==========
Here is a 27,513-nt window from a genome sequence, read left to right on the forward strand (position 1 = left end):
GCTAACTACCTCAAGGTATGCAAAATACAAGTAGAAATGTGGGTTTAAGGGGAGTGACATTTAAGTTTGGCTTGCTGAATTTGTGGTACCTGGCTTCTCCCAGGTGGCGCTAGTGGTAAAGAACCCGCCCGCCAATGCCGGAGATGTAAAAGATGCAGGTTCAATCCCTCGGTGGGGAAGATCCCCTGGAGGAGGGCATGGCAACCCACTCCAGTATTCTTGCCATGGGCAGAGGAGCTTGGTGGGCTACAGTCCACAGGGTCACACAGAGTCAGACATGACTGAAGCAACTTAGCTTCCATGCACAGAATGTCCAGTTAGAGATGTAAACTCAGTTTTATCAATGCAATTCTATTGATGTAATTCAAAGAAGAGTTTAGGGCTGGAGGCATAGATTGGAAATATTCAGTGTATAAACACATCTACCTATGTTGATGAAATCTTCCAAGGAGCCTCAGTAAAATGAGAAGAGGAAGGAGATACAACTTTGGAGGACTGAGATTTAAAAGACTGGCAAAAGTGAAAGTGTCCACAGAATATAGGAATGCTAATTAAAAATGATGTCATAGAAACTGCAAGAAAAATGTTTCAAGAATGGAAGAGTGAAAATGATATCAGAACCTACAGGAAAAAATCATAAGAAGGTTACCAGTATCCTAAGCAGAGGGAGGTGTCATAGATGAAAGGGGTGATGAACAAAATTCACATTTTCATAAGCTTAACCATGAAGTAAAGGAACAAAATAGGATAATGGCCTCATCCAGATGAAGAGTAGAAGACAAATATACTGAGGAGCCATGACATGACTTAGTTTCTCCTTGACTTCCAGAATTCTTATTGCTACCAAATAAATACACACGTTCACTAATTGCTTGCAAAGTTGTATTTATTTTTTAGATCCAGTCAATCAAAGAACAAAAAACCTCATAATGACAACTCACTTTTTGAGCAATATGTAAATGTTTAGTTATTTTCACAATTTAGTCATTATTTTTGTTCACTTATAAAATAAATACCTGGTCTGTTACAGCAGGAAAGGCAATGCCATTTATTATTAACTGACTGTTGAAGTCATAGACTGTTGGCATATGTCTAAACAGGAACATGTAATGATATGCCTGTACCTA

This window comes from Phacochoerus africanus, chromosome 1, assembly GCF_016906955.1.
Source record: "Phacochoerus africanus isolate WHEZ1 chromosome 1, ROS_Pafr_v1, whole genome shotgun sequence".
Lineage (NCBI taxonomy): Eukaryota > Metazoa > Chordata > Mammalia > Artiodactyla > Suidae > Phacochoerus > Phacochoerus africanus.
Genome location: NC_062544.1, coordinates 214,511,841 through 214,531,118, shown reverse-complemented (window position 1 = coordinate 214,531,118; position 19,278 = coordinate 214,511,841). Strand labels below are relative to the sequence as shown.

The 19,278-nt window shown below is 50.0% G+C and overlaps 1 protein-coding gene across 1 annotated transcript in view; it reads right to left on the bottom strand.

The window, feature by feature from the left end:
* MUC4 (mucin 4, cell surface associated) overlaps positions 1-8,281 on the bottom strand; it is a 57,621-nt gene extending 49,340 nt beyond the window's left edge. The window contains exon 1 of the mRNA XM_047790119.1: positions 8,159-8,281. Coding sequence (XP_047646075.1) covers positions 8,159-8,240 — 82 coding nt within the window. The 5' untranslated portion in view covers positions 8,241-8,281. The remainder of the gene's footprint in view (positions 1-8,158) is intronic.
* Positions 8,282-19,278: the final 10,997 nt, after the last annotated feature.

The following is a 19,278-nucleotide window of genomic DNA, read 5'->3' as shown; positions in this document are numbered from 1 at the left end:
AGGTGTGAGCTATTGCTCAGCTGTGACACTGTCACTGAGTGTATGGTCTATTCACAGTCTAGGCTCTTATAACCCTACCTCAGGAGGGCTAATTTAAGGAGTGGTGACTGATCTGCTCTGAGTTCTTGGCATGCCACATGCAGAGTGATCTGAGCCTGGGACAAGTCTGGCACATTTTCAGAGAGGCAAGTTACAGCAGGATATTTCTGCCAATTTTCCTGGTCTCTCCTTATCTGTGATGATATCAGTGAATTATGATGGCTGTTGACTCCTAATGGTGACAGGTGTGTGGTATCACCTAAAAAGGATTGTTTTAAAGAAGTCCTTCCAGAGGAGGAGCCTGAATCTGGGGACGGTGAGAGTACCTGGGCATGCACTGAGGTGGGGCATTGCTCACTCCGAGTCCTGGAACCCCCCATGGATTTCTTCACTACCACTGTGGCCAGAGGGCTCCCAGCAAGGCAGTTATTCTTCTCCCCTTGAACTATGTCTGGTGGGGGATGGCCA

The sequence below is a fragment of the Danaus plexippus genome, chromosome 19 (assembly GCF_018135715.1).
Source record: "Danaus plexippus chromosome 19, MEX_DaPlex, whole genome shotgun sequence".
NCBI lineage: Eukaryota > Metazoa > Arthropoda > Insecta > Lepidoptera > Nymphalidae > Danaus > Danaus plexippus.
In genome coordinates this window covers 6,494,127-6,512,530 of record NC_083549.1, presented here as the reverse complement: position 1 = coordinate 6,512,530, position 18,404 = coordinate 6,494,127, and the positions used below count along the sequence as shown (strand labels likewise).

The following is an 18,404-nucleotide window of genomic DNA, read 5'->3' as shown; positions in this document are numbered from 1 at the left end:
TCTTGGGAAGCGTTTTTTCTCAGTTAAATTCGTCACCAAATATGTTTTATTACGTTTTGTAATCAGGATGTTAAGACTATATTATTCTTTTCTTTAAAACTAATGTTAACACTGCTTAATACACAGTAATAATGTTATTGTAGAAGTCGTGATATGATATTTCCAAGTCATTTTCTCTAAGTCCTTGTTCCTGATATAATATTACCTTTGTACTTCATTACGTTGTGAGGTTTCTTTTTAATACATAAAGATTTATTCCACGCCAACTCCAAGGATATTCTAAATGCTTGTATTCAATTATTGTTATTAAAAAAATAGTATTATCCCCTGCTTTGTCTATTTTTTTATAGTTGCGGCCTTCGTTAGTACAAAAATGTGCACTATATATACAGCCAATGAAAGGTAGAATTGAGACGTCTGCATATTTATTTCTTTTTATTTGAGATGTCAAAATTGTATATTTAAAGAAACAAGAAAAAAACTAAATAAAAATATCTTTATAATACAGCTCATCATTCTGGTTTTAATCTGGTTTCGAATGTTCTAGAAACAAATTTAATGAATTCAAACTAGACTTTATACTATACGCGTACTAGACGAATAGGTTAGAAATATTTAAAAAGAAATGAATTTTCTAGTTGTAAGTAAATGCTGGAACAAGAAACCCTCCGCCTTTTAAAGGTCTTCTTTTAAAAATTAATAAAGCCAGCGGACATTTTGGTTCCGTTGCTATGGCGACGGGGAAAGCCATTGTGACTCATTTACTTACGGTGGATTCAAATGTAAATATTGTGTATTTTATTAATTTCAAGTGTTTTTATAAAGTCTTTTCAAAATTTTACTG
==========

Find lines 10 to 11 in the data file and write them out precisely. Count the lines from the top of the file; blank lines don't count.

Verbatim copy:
* Positions 8,282-19,278: the final 10,997 nt, after the last annotated feature.

The following is a 19,278-nucleotide window of genomic DNA, read 5'->3' as shown; positions in this document are numbered from 1 at the left end: